In fact, this shortfall is overwhelmingly attributable to the plunge in the stock market that followed in the wake of the collapse of the housing bubble. According to Federal Reserve Board data (Table L.119) if pension fund assets had increased at just a 5 percent nominal rate since the 4th quarter of 2007, they would have $935 billion more money at the end of the third quarter than is currently reported.
While some of us did try to warn of the risks that the housing bubble posed to the economy and financial markets (we were not featured on 60 Minutes, which was busy touting deficit stories even then), the primary fault of state and local officials was listening to Wall Street and the mainstream of the economics profession, not excessive pensions.
It would also be useful to provide a basis for assessing this "trillion dollar hole" since it is virtually certain that almost none of CBS's viewers regularly deal with such numbers. The discounted value of GDP will be more than $400 trillion over the next 30 years (roughly the period in which this shortfall will have to be addressed). This implies that additional revenue equal to 0.25 percent of GDP over this period should be sufficient to cover this projected shortfall. By comparison, the increase in annual defense spending associated with the wars in Iraq and Afghanistan is approximately 1.8 percent of GDP, more than 7 times larger than amount of revenue needed to cover the projected pension shortfall.
Another point of comparison is the revenue that could potentially be raised from a financial speculation tax. Such a tax could easily raise more than 1.0 percent of GDP, four times the projected shortfall, with the incidence being born almost entirely by Wall Street banks and speculators.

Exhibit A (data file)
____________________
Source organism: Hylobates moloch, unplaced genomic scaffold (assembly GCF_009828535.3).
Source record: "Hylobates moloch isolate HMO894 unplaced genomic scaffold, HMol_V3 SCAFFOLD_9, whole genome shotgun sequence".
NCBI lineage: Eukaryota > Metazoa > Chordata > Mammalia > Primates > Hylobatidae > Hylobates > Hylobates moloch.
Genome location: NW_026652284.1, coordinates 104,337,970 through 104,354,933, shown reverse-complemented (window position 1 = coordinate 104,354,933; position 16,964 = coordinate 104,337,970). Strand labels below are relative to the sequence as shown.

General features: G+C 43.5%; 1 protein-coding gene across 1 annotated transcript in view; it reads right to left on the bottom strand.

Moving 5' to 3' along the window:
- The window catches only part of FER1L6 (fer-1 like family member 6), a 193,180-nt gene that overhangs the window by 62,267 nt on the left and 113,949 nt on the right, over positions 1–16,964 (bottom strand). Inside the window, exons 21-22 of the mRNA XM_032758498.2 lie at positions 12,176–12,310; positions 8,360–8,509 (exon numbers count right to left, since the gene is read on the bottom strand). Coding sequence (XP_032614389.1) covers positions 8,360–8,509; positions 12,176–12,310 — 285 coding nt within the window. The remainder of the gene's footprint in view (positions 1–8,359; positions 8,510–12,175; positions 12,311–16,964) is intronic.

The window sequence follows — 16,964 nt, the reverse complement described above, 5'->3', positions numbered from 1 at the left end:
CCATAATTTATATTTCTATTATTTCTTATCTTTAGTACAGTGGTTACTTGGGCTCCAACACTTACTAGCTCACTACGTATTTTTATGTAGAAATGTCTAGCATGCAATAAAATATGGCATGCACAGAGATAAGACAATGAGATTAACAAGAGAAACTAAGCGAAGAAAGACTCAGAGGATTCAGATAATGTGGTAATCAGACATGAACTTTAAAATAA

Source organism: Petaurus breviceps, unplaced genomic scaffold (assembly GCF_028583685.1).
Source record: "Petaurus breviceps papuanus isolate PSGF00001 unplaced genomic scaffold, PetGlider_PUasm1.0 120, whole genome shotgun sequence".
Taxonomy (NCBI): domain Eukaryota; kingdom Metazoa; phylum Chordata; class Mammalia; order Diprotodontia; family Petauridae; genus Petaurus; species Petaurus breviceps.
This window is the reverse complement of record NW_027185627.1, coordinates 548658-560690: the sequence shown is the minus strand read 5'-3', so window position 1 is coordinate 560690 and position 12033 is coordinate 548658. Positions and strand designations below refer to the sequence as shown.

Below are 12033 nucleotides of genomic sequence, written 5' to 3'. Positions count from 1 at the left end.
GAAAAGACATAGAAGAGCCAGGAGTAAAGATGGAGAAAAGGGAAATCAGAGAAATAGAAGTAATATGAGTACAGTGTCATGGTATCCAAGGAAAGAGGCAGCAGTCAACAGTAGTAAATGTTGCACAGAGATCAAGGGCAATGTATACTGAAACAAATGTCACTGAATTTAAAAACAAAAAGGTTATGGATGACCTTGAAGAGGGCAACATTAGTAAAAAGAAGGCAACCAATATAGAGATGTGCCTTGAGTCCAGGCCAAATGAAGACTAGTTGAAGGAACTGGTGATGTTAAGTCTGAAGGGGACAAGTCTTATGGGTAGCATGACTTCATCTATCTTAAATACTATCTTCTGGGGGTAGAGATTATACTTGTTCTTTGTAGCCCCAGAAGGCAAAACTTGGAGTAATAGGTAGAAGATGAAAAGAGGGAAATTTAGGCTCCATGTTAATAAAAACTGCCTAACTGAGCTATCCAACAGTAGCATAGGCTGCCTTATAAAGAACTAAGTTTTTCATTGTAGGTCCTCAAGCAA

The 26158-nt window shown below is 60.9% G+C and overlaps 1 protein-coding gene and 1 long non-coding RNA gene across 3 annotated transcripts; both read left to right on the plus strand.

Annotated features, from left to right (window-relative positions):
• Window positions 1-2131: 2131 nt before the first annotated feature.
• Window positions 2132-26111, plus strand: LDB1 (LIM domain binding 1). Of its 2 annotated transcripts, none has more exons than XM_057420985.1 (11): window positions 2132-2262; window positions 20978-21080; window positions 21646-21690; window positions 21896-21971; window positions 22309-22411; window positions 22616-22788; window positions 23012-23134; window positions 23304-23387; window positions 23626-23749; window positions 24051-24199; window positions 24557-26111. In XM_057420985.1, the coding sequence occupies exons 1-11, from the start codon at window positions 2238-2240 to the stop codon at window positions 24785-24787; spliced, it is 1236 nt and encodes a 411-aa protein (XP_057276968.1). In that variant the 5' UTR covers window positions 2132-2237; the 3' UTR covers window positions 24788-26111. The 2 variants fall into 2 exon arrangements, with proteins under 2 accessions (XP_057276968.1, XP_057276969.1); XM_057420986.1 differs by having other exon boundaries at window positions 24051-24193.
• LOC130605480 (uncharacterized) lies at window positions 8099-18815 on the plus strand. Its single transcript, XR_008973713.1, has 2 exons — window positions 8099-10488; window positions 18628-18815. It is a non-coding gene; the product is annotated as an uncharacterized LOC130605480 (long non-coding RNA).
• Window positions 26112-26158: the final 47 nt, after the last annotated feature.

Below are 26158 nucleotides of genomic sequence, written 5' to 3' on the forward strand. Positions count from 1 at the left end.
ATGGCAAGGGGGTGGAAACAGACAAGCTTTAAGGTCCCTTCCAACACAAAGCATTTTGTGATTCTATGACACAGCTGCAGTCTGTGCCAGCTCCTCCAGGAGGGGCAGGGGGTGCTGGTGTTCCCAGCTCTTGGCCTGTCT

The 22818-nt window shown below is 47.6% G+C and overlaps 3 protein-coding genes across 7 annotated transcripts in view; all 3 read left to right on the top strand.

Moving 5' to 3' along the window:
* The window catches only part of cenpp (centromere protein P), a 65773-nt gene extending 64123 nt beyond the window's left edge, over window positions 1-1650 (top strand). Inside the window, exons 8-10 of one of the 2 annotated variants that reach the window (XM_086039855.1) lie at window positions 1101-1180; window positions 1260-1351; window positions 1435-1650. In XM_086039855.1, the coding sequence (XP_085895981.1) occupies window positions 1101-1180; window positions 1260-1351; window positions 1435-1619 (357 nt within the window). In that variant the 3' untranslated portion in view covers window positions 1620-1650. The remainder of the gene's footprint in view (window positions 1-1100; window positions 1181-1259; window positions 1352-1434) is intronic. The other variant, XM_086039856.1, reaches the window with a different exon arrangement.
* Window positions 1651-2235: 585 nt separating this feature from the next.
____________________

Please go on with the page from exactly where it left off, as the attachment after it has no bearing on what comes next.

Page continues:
The segment also includes assertions that imply state and local workers are overpaid. In fact, after adjusting for education and experience state and local workers earn slightly less than their private sector counterparts. Public sector workers do get higher pensions on average than workers in the private sector, but this does not offset the pay difference. It is also important to remember that many public sector workers are not covered by Social Security so that their pension is virtually all of their retirement income.
Interestingly, New Jersey Governor Chris Christie is presented as a heroic visionary in this story because of his willingness to make cuts in areas like public and education and to force workers to take pay cuts. In one instance he is shown telling teachers complaining about cuts in their benefits that they should get another job if they are unhappy with their pay.
While such an approach may be an effective short-term strategy it is absolutely disastrous in the long-term. At any point in time it will be difficult for long-time workers to leave their jobs with the state and find comparable employment elsewhere, especially in the midst of the worst downturn in 70 years. However, as new workers come into the labor force, lower pay and worse benefits in the public sector will make these jobs less attractive. This means that New Jersey's schools and other public agencies will have less choice in selecting their workforce, which is likely to lead to a deterioration in the quality of education and other public services. This is not obviously far-sighted thinking.